That’s not what the headlines said, but it’s the truth. A law that criminalizes trans people using the bathrooms of our actual genders criminalizes trans life.
That might seem like a big leap to you. So let’s break it down.
North Carolina’s HB 2, signed into law last week, overturns local anti-discrimination laws, bans cities or counties from setting a minimum wage for private employers, and dictates that access to restrooms in schools and publicly owned buildings be restricted to the gender on a person’s birth certificate. The law applies to schools and all state- and locally owned public buildings—public universities, rest areas, airports, courts, jails, social services, and the like. The law also defines public accommodations such that private property owners who wish to discriminate against trans people are protected; it just doesn’t force them to do so.
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Using the wrong bathroom as the law demands isn’t a realistic solution for most trans people. Most trans people can’t walk into the bathroom the law says we should use without the risk of someone deciding we’re in the wrong place. A lot of trans people can’t walk into any bathroom without the risk of someone deciding we’re in the wrong place. Complying with the law wouldn’t work out very well, but that’s beside the point. Saying that it’s legal to be trans so long as you use the wrong bathroom is like saying it’s legal to be Christian so long as you don’t set foot inside a church. It makes it illegal to be trans in practice—illegal to live your gender.
If you could make us cis by making it illegal for us to live as who we are, don’t you think it would’ve worked by now? We were illegal when we rioted at Compton’s, we were illegal when we rioted at Stonewall, and we persisted despite being illegal for 100 years before that. A lot of us are still de-facto illegal, and we’re still here. Yes, sometimes trans people have to hide or compromise on who we are in order to survive in a world that wants us dead. Sometimes it means letting the system rob you of your dignity so that it doesn’t rob you of your freedom or your life, just as sometimes it means dying rather than let it rob you of your dignity. That’s the choice that trans people in North Carolina have right now: Dignity or freedom. Choose one—and probably get neither.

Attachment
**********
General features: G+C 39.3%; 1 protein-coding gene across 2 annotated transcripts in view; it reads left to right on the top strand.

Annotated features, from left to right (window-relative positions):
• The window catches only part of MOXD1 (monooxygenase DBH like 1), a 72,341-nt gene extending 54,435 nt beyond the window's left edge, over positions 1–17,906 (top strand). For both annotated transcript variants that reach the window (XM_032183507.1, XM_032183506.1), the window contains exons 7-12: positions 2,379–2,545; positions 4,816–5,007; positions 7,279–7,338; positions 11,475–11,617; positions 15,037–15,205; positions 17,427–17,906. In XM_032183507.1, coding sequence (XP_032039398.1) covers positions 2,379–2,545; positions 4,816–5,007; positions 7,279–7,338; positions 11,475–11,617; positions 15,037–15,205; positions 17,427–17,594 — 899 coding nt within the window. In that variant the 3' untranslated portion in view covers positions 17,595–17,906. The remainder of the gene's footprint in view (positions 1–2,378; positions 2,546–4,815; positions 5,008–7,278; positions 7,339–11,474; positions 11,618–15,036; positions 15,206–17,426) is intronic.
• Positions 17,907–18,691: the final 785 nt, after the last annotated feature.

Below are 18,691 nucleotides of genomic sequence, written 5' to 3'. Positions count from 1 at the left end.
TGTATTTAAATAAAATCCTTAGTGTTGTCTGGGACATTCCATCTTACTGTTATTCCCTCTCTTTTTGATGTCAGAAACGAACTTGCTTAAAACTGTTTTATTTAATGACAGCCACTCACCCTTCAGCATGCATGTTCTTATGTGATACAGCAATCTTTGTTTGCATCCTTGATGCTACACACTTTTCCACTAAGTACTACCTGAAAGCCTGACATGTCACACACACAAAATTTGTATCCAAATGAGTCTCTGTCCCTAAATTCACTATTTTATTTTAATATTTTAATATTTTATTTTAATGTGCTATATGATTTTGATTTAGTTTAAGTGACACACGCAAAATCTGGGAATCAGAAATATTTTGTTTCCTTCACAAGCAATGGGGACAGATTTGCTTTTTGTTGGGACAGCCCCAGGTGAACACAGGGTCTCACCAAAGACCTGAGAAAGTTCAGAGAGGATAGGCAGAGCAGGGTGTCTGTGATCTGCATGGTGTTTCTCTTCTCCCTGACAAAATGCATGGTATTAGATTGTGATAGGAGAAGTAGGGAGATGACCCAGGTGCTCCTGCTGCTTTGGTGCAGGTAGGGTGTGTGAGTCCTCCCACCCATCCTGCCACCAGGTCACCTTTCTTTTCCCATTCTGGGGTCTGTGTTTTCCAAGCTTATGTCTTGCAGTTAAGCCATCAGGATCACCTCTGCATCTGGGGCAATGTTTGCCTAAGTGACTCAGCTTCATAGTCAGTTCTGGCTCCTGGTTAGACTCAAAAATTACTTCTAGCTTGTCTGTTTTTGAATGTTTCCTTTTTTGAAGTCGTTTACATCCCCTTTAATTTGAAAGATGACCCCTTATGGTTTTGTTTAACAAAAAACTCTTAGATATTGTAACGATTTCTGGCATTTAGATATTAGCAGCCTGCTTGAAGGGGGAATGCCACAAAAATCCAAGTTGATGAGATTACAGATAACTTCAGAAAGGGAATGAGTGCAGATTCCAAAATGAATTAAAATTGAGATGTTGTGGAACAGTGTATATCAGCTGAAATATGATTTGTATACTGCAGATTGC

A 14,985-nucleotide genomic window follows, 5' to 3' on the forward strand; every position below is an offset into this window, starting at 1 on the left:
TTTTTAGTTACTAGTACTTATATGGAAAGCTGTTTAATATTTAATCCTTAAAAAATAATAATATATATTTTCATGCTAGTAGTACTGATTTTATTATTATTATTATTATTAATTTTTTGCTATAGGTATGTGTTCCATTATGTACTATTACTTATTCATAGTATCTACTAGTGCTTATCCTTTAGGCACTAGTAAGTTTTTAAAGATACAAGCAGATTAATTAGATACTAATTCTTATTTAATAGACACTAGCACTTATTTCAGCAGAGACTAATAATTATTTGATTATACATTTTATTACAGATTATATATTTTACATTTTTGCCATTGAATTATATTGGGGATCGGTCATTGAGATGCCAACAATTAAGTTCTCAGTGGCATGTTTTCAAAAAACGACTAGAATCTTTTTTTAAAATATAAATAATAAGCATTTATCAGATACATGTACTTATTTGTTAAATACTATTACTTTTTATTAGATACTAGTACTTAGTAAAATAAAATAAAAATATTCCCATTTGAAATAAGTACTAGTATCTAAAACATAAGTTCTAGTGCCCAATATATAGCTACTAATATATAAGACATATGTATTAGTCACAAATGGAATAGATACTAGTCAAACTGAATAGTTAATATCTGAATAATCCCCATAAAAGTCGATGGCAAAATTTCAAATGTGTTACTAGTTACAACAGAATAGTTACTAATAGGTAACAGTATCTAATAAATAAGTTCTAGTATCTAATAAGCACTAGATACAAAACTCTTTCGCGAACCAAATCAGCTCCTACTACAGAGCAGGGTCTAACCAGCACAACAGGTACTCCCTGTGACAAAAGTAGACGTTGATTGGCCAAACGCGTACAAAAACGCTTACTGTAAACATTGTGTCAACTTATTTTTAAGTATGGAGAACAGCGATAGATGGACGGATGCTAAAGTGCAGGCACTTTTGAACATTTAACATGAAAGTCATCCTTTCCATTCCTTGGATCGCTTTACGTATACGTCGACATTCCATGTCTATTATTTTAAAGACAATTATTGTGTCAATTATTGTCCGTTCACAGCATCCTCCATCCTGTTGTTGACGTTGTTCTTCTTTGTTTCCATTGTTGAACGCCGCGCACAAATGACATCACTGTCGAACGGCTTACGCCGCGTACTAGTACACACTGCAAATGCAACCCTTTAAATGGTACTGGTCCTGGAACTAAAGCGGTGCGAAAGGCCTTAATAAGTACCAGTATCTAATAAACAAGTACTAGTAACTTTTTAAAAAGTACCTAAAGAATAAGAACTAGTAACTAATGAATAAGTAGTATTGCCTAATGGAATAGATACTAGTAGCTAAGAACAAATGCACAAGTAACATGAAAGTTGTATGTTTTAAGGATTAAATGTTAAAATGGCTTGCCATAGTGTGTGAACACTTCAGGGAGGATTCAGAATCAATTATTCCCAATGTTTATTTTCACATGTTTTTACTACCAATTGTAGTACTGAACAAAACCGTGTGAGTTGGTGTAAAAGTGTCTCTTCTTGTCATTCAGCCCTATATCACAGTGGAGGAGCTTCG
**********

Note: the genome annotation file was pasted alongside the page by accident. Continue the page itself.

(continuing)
So it is absurd to say that what this law does is force trans people to use the restroom corresponding to the gender on our birth certificates. This law gives North Carolinian trans people three choices: risk legal penalties and police harassment for using a gendered bathroom, find a way to do without, or leave the state.
But bathrooms aren’t optional. Having them available is a requirement to access public space and public life. Could you hold down a job if you couldn’t pee at work? Could you go to school if a round trip to the only bathroom you could use took eight minutes, but you only had seven minutes between classes? Could you go on a date if you didn’t know whether you’d be able to pee at the restaurant, at the movie theater, at the bar—at all—until you got home? Could you keep yourself healthy by exercising at the gym without using the locker room or the bathroom? Could you fly home to visit your family if you had to get to the airport, check in, get through security, and board your flight before you had access to the plane’s gender-neutral restroom?
Bathrooms are an essential part of public infrastructure, and if you can’t access them safely and reliably, you can’t leave the house safely or reliably.
The reality for transgender people in this situation isn’t that we have to use the wrong bathroom. The reality is that unless we leave and never come back, we either imprison ourselves metaphorically in our homes or risk being imprisoned literally. These are conditions calculated to bring about our destruction as a people. That’s genocide.
Like many other trans people, I’ve been sexually harassed and assaulted in order to confirm a cis person’s suspicion that I’m trans—and I’ve never heard of anyone being punished for it unless the victim turned out to be cis. While this law doesn’t explicitly provide legal cover to expand the practice of transphobic sexual assault and harassment, it’s hard to imagine that that won’t be the effect. Those most vulnerable will be trans women and femmes—whose demonization has been the justification for the law—and people of color whose bodies are already criminalized and subject to additional scrutiny.
We’re not going away. In the words of queer and trans activists of color protesting the bill Thursday night: This is not over. Cis people have been trying to eliminate us for more than 500 years, so for anyone hoping to get rid of us without getting blood on their hands, too bad. But the fact that this fits into a broader context and a longer history doesn’t make it less terrifying or less awful; it makes it worse. It’s another attack on an already threatened community. It’s a huge expansion of criminalization that makes trans people illegal as a matter of law, not just practice.